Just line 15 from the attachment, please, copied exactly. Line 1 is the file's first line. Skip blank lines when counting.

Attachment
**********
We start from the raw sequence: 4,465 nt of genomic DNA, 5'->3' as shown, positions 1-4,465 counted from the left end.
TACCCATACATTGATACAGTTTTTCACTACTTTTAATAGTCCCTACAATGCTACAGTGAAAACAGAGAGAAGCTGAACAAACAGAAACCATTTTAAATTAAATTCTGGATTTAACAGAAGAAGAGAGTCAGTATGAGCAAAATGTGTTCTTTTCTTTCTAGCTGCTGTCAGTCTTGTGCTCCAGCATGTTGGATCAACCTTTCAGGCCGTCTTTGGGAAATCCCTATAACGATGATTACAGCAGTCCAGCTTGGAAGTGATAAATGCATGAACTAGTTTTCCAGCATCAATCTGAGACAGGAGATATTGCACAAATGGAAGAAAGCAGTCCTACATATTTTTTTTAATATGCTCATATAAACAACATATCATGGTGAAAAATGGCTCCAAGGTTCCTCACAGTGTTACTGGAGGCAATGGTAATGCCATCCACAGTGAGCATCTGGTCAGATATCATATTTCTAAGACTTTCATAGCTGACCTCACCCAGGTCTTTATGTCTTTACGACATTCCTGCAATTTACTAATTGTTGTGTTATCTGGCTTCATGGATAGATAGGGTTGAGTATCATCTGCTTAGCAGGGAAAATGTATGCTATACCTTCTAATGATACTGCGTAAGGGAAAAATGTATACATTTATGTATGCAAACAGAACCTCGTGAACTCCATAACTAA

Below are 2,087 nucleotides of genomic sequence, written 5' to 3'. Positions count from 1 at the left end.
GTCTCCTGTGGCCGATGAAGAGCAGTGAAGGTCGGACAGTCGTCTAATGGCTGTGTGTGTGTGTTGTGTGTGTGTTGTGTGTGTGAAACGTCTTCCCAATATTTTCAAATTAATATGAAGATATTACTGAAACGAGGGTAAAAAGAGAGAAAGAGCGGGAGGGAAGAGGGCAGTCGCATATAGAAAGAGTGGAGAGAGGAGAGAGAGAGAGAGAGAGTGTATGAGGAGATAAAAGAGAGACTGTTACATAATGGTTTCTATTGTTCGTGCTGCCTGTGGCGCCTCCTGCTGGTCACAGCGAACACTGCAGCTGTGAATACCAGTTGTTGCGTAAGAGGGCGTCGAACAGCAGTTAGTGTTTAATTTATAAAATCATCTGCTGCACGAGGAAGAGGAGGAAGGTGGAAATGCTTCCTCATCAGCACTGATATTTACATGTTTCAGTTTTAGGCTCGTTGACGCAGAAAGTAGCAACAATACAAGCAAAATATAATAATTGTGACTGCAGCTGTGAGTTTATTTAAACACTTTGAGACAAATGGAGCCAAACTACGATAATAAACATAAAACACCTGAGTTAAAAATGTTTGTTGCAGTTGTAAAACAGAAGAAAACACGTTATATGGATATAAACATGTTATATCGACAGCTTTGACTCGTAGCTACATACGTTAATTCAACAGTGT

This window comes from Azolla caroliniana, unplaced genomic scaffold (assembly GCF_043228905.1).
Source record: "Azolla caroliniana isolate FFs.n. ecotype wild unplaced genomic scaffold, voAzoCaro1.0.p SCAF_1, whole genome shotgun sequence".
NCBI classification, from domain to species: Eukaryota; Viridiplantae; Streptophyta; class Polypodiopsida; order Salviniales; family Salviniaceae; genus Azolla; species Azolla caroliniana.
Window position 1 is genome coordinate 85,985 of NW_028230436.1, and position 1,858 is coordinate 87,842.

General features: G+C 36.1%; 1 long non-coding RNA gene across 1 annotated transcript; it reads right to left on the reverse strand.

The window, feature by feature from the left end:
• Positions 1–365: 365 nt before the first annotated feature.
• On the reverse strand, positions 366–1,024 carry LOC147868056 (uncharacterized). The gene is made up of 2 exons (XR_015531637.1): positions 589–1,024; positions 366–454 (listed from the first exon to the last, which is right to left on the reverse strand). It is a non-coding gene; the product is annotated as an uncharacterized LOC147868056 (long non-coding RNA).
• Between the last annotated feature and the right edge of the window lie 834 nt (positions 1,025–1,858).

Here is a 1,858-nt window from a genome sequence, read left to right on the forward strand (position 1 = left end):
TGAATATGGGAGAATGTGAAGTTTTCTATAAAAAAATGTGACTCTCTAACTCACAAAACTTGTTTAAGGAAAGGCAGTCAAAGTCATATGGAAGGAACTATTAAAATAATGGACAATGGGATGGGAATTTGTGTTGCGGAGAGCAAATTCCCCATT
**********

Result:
TGAATATGGGAGAATGTGAAGTTTTCTATAAAAAAATGTGACTCTCTAACTCACAAAACTTGTTTAAGGAAAGGCAGTCAAAGTCATATGGAAGGAACTATTAAAATAATGGACAATGGGATGGGAATTTGTGTTGCGGAGAGCAAATTCCCCATT